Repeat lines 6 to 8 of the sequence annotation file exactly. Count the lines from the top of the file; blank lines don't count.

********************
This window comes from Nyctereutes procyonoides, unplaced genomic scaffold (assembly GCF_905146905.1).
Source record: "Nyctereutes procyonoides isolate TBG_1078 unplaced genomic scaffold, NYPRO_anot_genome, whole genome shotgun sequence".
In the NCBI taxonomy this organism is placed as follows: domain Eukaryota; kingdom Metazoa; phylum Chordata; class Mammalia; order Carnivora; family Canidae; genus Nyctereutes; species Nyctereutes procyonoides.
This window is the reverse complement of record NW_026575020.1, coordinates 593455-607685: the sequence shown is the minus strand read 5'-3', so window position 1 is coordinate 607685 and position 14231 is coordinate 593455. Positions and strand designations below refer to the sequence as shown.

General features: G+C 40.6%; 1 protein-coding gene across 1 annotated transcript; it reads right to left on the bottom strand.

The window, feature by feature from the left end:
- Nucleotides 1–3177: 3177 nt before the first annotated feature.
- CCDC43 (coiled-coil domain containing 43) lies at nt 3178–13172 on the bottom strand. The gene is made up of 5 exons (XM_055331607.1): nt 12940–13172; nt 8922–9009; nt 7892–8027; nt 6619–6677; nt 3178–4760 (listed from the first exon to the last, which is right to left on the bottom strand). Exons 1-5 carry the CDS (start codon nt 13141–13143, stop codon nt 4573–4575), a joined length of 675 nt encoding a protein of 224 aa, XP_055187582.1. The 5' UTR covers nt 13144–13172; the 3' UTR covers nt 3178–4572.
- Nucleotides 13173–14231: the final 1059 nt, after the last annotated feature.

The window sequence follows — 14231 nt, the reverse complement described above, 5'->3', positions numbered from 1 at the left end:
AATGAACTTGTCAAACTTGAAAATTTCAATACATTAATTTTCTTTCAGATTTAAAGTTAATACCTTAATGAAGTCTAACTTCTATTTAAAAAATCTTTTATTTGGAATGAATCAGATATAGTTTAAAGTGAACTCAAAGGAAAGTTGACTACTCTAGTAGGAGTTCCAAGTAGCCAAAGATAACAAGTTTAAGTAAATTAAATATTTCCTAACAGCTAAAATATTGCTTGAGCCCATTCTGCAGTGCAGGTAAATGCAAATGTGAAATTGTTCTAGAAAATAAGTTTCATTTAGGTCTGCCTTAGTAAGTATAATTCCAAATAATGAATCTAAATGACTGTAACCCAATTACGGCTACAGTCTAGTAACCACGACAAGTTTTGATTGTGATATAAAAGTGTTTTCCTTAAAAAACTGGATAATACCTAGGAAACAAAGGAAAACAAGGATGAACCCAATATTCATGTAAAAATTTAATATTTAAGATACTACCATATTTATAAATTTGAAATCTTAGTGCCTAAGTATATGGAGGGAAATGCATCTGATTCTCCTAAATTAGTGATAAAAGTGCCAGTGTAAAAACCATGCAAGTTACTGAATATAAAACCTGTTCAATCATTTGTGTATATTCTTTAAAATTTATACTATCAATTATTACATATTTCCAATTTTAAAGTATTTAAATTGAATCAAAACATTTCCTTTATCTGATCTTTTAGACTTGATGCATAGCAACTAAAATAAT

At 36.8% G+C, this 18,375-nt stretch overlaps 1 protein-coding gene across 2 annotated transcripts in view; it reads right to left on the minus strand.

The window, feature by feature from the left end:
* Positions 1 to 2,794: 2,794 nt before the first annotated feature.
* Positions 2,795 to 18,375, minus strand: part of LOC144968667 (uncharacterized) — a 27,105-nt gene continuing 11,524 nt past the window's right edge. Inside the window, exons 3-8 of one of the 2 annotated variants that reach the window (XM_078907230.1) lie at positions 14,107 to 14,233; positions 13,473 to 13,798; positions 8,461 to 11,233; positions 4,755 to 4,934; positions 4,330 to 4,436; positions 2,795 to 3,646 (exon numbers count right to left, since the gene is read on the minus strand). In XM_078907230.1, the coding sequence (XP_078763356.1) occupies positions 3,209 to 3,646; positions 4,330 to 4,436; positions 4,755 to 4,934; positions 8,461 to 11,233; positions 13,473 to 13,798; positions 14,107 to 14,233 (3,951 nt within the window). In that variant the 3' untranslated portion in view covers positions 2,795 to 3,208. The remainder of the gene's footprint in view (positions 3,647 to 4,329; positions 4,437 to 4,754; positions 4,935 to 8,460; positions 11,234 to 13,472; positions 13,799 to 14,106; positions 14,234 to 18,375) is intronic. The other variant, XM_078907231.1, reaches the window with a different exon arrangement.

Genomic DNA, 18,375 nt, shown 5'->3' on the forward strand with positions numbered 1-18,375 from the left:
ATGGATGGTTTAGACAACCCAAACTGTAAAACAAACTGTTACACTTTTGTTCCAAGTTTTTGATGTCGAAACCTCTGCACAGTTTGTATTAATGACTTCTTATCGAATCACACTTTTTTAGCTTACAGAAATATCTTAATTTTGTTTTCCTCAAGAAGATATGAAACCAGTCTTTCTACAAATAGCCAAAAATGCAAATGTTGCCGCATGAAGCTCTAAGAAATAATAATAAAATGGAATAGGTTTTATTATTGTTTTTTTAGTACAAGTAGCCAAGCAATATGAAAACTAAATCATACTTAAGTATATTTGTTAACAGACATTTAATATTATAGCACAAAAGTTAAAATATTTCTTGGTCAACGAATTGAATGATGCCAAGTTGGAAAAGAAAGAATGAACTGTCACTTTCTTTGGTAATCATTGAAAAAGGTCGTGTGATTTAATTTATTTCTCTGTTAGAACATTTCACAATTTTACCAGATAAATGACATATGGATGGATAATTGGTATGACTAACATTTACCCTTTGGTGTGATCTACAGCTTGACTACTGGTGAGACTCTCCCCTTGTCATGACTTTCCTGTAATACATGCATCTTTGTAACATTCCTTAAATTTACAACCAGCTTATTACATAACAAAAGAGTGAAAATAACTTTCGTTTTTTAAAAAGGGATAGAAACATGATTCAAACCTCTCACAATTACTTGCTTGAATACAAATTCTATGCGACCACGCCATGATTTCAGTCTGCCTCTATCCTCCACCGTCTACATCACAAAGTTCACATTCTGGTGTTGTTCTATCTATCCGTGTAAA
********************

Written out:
The window, feature by feature from the left end:
- Nucleotides 1–3177: 3177 nt before the first annotated feature.
- CCDC43 (coiled-coil domain containing 43) lies at nt 3178–13172 on the bottom strand. The gene is made up of 5 exons (XM_055331607.1): nt 12940–13172; nt 8922–9009; nt 7892–8027; nt 6619–6677; nt 3178–4760 (listed from the first exon to the last, which is right to left on the bottom strand). Exons 1-5 carry the CDS (start codon nt 13141–13143, stop codon nt 4573–4575), a joined length of 675 nt encoding a protein of 224 aa, XP_055187582.1. The 5' UTR covers nt 13144–13172; the 3' UTR covers nt 3178–4572.